Step Into the Messy Studio of Artist Robertas Narkus as He Prepares to Represent Lithuania at the Venice Biennale
Each week leading up to the Venice Biennale in April, Artnet News brings you into the studio of an artist as they prepare for acclaimed exhibitions in and around the Giardini.
The main word Lithuanian artist Robertas Narkus uses to describe his studio is “messy,” which makes sense: his work is messy too.
You would expect it to be, given his intense interest in the knotty systems that govern our day-to-day lives: globalization, gentrification, microbiology, food production. He’s turned a museum gallery into a factory manned by invisible workers, founded an Institute of Pataphysics, and launched a “hypothetical startup.”
In short, the world is not neat, and neither is Narkus’s art.
Fittingly, what the artist has planned for the Lithuanian Pavilion at the upcoming Venice Biennale is almost impossible to imagine. A social sculpture called Gut Feeling, the project will be installed in a piazza in Venice’s Castello district and will encompass sculpture, photo collage, video, and the live manufacturing of a “mysterious product” made from an invasive species of algae. The piece, according to the Biennale’s description, will feature “distorted elements of laboratory, factory and shop, producing futuristic experiments made in situ with organic material and automated and programmed parts making repetitive gestures.”
Waiting for his many creations to arrive in Venice, Narkus spoke with Artnet News about Gut Feeling, his studio life, and the importance of walking.
Can you send us a snap of the most indispensable item(s) in your studio and tell us why you can’t live without it?
Okay, I will admit my studio is messy. It’s an eternal battle between chaos and order and every little item might play a role. On the other hand, I’m not attached to things or items at all—easy come easy go. But I do have a special love for chairs.
When it comes to planning for your country’s pavilion, what is the studio task on your agenda this week that you are most looking forward to?
Actually, I just landed in Venice and am waiting for the truck with all the installations to arrive. Aren’t unwrapping videos so pleasant to watch for [some] reason?
Can you send us a picture from your last site visit to Venice? What was the main to-do of that trip?
In this picture, me and one of my collaborators, David Zilber, are trying to catch some last drops of sunlight. We could be plotting something about dirt, directed evolution, microbiology, or invasive species, but are probably just figuring out where are we gonna grab a spritz.What has been the biggest challenge so far, as you prepare for the Venice Biennale?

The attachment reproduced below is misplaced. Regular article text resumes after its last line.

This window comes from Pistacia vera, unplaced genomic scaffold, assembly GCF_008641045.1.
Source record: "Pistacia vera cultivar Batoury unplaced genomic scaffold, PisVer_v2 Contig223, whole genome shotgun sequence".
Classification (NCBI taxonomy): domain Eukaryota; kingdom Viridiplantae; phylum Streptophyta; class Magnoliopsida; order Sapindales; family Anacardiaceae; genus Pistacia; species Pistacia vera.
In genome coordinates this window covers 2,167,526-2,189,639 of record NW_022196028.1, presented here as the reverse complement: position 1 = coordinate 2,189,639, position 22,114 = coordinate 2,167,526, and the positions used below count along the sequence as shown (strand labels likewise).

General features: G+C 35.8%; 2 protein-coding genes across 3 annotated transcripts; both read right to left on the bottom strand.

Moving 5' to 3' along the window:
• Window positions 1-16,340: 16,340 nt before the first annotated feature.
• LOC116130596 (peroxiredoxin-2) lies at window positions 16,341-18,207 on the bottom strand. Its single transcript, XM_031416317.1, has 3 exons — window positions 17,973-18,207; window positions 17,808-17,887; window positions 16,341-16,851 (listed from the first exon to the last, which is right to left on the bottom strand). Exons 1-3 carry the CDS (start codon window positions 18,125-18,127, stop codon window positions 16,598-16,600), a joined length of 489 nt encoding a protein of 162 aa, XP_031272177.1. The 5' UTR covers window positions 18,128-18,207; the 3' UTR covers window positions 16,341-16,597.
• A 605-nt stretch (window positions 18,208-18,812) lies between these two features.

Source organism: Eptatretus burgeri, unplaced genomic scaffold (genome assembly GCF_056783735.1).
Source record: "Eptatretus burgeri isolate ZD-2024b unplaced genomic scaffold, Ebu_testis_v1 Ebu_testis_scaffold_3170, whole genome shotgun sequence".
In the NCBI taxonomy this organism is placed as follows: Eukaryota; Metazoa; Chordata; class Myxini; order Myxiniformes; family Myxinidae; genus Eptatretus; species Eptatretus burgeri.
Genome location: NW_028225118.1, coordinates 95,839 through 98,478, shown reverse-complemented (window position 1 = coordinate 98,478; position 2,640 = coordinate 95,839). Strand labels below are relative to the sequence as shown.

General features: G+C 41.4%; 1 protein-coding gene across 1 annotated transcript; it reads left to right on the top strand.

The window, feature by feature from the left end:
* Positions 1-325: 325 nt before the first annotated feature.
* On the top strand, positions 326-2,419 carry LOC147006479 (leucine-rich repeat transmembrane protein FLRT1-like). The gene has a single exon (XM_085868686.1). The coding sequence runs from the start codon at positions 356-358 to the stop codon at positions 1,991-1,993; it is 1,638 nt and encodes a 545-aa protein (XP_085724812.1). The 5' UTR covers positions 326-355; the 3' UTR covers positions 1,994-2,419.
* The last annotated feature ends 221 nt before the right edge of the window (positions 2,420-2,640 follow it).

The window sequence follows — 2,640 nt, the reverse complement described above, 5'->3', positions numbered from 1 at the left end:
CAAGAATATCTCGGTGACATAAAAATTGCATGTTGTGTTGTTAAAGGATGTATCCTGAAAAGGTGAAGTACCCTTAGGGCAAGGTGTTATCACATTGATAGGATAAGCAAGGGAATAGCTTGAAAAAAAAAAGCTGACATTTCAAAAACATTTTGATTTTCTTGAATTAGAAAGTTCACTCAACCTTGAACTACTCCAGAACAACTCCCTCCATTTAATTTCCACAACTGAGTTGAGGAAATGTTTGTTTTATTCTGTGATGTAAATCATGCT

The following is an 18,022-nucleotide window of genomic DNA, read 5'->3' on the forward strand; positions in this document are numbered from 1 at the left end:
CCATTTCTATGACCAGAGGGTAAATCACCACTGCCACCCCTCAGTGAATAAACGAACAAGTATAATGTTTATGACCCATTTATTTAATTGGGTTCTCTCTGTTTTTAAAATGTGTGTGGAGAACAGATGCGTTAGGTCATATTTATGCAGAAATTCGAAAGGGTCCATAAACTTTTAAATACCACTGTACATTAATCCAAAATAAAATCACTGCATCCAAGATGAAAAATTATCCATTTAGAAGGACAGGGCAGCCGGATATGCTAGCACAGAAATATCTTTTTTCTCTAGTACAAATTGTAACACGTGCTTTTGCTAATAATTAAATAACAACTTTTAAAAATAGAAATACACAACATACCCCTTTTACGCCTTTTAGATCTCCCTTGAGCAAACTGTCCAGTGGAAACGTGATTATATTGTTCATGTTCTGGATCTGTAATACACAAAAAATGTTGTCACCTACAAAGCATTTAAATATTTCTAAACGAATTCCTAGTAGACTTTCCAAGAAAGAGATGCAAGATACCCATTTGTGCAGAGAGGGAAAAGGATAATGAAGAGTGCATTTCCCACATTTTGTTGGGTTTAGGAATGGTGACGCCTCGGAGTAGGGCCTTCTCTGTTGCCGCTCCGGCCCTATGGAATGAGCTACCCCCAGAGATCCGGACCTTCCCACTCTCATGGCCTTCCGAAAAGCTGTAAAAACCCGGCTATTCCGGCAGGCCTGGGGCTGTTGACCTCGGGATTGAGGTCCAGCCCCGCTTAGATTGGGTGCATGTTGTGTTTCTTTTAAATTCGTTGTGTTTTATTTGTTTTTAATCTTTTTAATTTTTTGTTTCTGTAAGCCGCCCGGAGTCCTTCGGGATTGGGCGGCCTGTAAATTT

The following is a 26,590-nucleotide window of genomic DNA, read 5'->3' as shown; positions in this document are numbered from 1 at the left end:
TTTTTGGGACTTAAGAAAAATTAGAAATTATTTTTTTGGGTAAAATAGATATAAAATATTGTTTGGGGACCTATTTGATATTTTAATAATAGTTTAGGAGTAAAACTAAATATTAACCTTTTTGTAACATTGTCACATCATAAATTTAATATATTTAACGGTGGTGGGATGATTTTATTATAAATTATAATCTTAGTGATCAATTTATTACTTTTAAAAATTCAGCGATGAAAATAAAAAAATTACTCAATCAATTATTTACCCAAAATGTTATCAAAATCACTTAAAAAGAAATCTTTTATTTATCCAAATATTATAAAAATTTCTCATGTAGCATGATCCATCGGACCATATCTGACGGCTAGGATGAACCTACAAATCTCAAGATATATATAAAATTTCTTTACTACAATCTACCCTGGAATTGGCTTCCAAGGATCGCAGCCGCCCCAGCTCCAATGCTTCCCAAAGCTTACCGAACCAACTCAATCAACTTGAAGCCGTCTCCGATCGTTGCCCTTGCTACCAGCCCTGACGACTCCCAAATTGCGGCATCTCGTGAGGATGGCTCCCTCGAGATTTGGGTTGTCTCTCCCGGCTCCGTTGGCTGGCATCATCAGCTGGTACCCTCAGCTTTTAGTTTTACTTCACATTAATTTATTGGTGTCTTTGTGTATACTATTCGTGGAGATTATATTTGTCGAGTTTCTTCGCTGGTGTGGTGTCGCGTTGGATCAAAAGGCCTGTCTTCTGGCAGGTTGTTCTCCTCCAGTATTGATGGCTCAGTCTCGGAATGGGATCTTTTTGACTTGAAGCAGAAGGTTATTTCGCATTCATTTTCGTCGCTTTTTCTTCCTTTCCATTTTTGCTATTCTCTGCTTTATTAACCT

People. People are the biggest challenge—they are everywhere! I’m also a human being with all the good and bad sides of that, yet I’m so blessed to be working with friends and amazing characters.
When you feel stuck while preparing for a show, what do you do to get unstuck?
Walk. Walk and never come back the same way. Even if I know the neighborhood by heart, every stone of it, I try to find a corner that I’ve never noticed. It works, one hundred percent guaranteed.
What trait do you most admire in a work of art? What trait do you most despise?
I love works that are riskier. That can mean different things.
What are you looking at while you work? Share your view from behind the canvas or computer—wherever you spend the most time.
What is one film, piece of writing, or other artwork that inspired you most in preparing for Venice?
It must be the book What Do People Do All Day? by Richard Scarry.
What’s your favorite hideaway to eat, drink, or to take a break in Venice?
Frankly, you can find me at Campo de le Gatte every morning or afternoon. That is the salizada where we hang out. Bar Al Canton or Trattoria da Jonny. Come! The pavilion is also on the same street.
What has been the biggest challenge so far, as you prepare for the Venice Biennale?
Dealing with myself.
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